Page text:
Indeed, as Zell and his minions look increasingly like an unwanted foreign regime, a bona fide newsroom uprising may be in the offing.
In the latest controversy, 55 reporters and editors at the flagship Chicago Tribune signed an email to editor Gerould Kern and Managing Editor Jane Hirt accusing the paper's marketing department of surveying subscribers about unfinished stories to gauge their reaction -- laying the groundwork for deciding which articles will be published based on market sentiment.
According to the Associated Press, which first reported the email, the editorial staffers still don't know whether articles were changed or canceled because of responses to these surveys.
Either way, they wrote, the marketing surveys set a bad precedent, as it's hard to imagine any other use for the information. "It is a fundamental principle of journalism that we do not give people outside the newspaper the option of deciding whether or not we should publish a story, whether they be advertisers, politicians or just regular readers." In the wake of the email, Kern said the marketing surveys were an experimental project that would now be suspended, following a brief period of operation.
The fracas at the company's flagship paper comes just weeks after the newsroom at another big Tribune paper, the Los Angeles Times, lashed out at management for allowing an ad resembling an article on the front cover of the newspaper.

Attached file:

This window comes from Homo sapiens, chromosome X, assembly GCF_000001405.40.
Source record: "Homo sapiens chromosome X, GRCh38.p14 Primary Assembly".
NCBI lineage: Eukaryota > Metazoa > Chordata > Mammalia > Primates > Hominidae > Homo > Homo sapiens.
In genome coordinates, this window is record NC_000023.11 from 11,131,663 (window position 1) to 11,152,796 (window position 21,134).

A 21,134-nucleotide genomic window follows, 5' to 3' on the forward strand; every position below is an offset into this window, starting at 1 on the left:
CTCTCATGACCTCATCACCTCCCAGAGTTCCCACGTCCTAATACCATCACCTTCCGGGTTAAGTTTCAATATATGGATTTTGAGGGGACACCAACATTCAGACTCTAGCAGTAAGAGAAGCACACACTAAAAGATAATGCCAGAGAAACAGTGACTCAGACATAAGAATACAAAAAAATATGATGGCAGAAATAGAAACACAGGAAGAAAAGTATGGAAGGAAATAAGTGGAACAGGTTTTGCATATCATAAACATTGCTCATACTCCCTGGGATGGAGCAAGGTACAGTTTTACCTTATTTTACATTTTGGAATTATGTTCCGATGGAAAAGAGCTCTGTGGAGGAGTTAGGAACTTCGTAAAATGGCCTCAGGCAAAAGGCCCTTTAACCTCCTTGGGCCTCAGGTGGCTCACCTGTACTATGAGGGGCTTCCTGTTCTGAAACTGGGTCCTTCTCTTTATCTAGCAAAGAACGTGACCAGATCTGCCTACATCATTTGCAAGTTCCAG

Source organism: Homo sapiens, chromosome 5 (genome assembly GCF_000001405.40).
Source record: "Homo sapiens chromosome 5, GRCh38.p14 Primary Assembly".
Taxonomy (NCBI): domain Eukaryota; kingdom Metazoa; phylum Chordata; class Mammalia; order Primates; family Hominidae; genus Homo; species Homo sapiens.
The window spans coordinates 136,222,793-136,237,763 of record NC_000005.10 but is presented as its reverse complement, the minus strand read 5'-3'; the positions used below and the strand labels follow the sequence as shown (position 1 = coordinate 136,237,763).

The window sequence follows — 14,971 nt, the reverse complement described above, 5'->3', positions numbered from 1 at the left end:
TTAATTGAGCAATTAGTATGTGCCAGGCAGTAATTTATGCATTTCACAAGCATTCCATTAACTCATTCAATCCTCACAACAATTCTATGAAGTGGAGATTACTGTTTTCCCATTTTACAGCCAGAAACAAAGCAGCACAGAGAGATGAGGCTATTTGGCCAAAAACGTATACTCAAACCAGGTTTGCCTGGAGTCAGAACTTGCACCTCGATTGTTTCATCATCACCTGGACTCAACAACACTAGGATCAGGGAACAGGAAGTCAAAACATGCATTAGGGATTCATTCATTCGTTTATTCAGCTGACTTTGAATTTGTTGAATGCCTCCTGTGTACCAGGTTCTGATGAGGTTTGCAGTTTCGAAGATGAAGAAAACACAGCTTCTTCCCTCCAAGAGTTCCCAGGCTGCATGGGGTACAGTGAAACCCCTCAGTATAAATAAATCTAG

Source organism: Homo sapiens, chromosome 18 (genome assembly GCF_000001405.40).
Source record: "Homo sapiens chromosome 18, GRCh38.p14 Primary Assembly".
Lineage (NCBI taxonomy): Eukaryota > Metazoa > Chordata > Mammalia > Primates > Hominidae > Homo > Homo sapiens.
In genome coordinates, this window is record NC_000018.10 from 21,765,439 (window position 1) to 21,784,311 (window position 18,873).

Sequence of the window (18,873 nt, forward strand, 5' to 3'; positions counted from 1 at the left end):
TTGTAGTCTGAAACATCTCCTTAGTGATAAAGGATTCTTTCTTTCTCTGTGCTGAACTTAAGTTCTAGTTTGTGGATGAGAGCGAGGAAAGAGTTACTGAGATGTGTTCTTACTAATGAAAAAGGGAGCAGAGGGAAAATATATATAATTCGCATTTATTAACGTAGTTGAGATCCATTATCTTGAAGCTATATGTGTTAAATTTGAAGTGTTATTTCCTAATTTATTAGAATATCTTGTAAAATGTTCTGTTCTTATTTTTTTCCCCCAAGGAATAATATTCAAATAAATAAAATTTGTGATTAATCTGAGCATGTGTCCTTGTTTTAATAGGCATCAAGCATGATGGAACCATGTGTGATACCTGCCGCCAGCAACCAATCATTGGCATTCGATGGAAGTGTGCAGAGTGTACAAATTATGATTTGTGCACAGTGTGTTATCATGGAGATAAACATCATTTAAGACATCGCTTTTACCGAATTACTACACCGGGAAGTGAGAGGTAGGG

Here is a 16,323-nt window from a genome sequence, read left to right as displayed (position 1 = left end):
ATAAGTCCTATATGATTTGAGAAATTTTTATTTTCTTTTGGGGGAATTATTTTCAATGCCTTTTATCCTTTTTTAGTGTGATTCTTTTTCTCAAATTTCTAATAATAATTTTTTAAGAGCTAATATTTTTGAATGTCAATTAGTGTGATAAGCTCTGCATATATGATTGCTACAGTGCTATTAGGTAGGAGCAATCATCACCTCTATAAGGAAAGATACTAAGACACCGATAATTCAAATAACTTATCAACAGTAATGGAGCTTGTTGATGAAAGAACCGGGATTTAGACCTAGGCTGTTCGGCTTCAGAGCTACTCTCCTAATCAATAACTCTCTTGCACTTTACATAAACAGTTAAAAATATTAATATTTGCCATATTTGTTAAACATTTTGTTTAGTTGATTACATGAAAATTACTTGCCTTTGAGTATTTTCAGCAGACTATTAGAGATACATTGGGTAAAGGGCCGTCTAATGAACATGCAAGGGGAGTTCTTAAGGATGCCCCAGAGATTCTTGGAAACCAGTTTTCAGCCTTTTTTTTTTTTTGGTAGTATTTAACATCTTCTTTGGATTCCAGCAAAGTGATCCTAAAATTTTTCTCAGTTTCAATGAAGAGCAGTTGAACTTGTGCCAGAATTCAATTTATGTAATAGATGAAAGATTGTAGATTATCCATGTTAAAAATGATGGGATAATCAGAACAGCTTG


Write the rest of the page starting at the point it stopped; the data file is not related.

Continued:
The ad, for NBC's new LA police drama "Southland," was run over the objections of editor Russ Stanton and a dozen other senior editors. In an interview with TheWrap, LAT Executive Editor John Arthur called the front-page ad "horrible," "unfortunate" and "a mistake." In the interview, Arthur also took issue with an ad for "The Soloist" that appeared to be a supplement using LA Times-style font from section fronts.
The conflict between editorial and business operations at the LAT has been long simmering. Last summer, the original Los Angeles Times Magazine was closed and replaced by a new publication, with a new editorial staff, entirely under the control of the Los Angeles Times Media Group. In short, control of the magazine came from the business -- not editorial -- side.
For ethical reasons, Stanton requested that the Media Group not call itself the Los Angeles Times Magazine, since it is not under the control of the newspaper's editorial staff. The new publication was given a slightly different name: L.A. Los Angeles Times Magazine.
In a memo to employees last month, John T. O'Loughlin, the executive vice president and CMO for target media at the LAT Media Group, referred to the magazine as a "flagship publication" of the newspaper -- appearing to negate the earlier, mostly semantic distinction.